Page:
Construction of Civil Works. All civil works provided for in the SAR were completed on time. However, the MTE noted that the headquarters facility is not large enough to permit the staff to carry out their work properly.
Adoption of Technology and Packages. A study of the recommended package found only limited adoption. It indicates that farmers consider the package to be both capital and labour-intensive. The labour and output price levels are the main constraints to a widespread adoption of the proposed technologies. It is not surprising that the crop outcome of the last three years preceeding evaluation was poor. The package of technologies recommended by the project has not been appraised against the agro-ecological conditions in the project area. Under the circumstances, the project's technology for improving rainfed crop production will attain only very limited adoption and limited impact in the longer run.
Soil Conservation. At MTE soil conservation measures have not been implemented to any significant extent. Farmers were also not interested in soil conservation and refrained from implementing even very simple practices. This attitude was reinforced by the disinterest of the Subject matter specialist (SMS).
Small-scale Irrigation. Initial delays were experienced due to difficulties in locating sufficient number of sites appropriate for small-scale gravity irrigation proposed by SAR and disagreement among farmers about operations modalities. After a survey of the project area in 1990, a strong interest among individual farmers in simple low-cost gravity-fed sprinkler schemes, based on water flow from springs was identified. Up to MTE, requests from 118 farmers have been registered by the project; 85 small projects have been designed for which loans have been requested and approved by the project; and 22 schemes are already operational and cropped. The systems have simple and efficient design, are relatively cheap to install and easily managed by the individual farmers.
Credit. When the project was appraised, Lesotho Agricultural Development Bank (LADB) and Besotho Enterprises Development Cooperation (BEDCO) did not have offices or branches in the project area. Therefore, the responsibility for identifying credit beneficiaries was totally entrusted to LISP, and LADB and BEDCO were to be used as credit pipelines rather than real banks. However, no technical or financial assessment was made of LADB to identify its weaknesses and deficiencies since it was already experiencing serious structural problems. No loans were approved before 1989. By March 1991 LADB reported the disbursement of 49 loans, mainly to groups, totalling M 364 000, compared to the originally planned 193 loans totalling M 539 000 for this time period. Repayments were reported at 74%, with farm loan repayments at 87% and those for off-farm loans at 64%. As of September 1992, there had been total disbursement of 109 loans amounting to M 425 138. Whereas the overall recovery rate had declined to 56%, the on-farm loans actually improved slightly, while the recovery rate on off-farm loans had declined sharply from 64% to 52%. These recovery rates are not satisfactory, and the credit programme will not be sustainable if they continue.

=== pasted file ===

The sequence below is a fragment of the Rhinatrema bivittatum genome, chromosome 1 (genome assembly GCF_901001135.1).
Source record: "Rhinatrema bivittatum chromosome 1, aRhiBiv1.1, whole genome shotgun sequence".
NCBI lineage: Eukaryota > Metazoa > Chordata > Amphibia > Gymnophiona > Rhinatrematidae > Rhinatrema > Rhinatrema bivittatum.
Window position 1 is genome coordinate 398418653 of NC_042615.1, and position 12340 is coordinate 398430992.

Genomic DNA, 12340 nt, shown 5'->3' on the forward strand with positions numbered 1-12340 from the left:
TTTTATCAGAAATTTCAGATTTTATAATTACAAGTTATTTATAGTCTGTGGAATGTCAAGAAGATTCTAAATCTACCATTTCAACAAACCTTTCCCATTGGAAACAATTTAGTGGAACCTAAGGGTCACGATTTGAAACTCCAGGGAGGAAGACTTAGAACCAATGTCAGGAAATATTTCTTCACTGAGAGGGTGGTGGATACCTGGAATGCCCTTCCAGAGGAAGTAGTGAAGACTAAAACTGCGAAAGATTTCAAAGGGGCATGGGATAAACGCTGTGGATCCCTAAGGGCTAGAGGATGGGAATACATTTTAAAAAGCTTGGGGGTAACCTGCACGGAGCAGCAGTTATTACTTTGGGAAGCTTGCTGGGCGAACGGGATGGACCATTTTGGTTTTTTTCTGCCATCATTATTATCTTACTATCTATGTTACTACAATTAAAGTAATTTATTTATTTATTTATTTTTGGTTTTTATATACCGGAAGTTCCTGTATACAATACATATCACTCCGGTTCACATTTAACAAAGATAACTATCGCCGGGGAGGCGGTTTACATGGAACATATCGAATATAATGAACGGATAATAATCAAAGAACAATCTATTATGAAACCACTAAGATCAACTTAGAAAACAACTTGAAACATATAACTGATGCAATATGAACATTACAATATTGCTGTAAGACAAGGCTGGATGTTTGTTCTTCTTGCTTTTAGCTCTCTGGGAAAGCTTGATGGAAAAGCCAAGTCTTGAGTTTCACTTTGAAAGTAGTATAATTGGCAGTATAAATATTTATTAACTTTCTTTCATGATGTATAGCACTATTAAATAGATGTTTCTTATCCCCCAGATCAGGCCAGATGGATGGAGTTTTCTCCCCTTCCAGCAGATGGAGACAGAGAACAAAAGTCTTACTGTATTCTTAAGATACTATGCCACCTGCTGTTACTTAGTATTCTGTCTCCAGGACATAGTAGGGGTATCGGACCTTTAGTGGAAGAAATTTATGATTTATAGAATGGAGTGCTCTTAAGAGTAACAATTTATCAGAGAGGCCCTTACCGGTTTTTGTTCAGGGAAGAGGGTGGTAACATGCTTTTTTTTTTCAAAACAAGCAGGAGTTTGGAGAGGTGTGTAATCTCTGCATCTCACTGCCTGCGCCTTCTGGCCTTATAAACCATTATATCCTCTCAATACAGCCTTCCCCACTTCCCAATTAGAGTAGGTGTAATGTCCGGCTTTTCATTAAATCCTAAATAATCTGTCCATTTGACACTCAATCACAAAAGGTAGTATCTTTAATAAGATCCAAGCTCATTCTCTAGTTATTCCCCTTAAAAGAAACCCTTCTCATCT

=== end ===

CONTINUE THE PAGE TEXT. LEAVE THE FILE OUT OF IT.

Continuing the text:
Community Support Activities (e.g. Village Water Supply). This component, under the guidance of Plenty Canada has succeeded in establishing 31 water supply systems serving a total of 8 657 beneficiaries. This is 72% of the 12 000 target which was redefined at the time of the MTR. Given the component's current rate of progress, it appears that the final target may well be reached by 1994. Success was attributed to: (a) an accurate assessment of the community's felt needs; (b) a sense of membership developed through the promotion of village institutions and establishment of village development committees, (about 36 in 60 villages); (c) the continued commitment of a competent NGO (Plenty Canada) and its staff; and (d) concentration on a programme that is clear and not too broadly defined.
Income Generating Rural Enterprises (IGRES). By September 1992, the total number of IGRES groups was 45, and the number of beneficiaries went up to 396. There was substantial attrition in the number of non-farm enterprises during PY5 due to the severe drought of 1991/92. While there seems to be ample rationale for establishing IGREs, there is a question of whether economically and managerially viable entities can be established. Furthermore, LISP main staff are agricultural SMS and extension workers. The group promoters (GP) are trained in home economics and rural development and cannot be expected to provide for the diverse technical needs of the non-farm IGRE component envisaged in the SAR.
Participation and Group Formation. While the SAR stipulated that beneficiaries be given representation on the PCC, this was not done until June 1991. The Plenty Canada project component has never been represented on the PCC.
As per the design, the Group Promotion unit, headed by a Group Promoter (GP), has been central to the operation of the PMU. However, no clear framework for the project's group orientation was provided. There was no discussion of when group promotion could be expected to work as a means of project organization and when it would be more effective to deal with beneficiaries on an individual basis. The group organization process took longer than expected partly because of widespread reluctance of participants to join groups. One situation in which the project had a headstart in group formation was in the VWS component, which was the area selected for Plenty Canada to implement. No groups were actually formed until the second year of the project. By September 1992, LISP reported that a total of only 74 groups had been organized and that it was working with 700 beneficiaries. Beneficiary evaluation workshops organized by the project in 1989 and 1990 to stimulate participation have produced many good results. Participants voiced problems with respect to communication with extension agents and marketing problems, and suggested that LISP should work more closely with Village Chiefs. Criticism was directed to the "low attention beneficiaries received after credit has been issued and to the lack of communication between LADB, LISP and borrowers".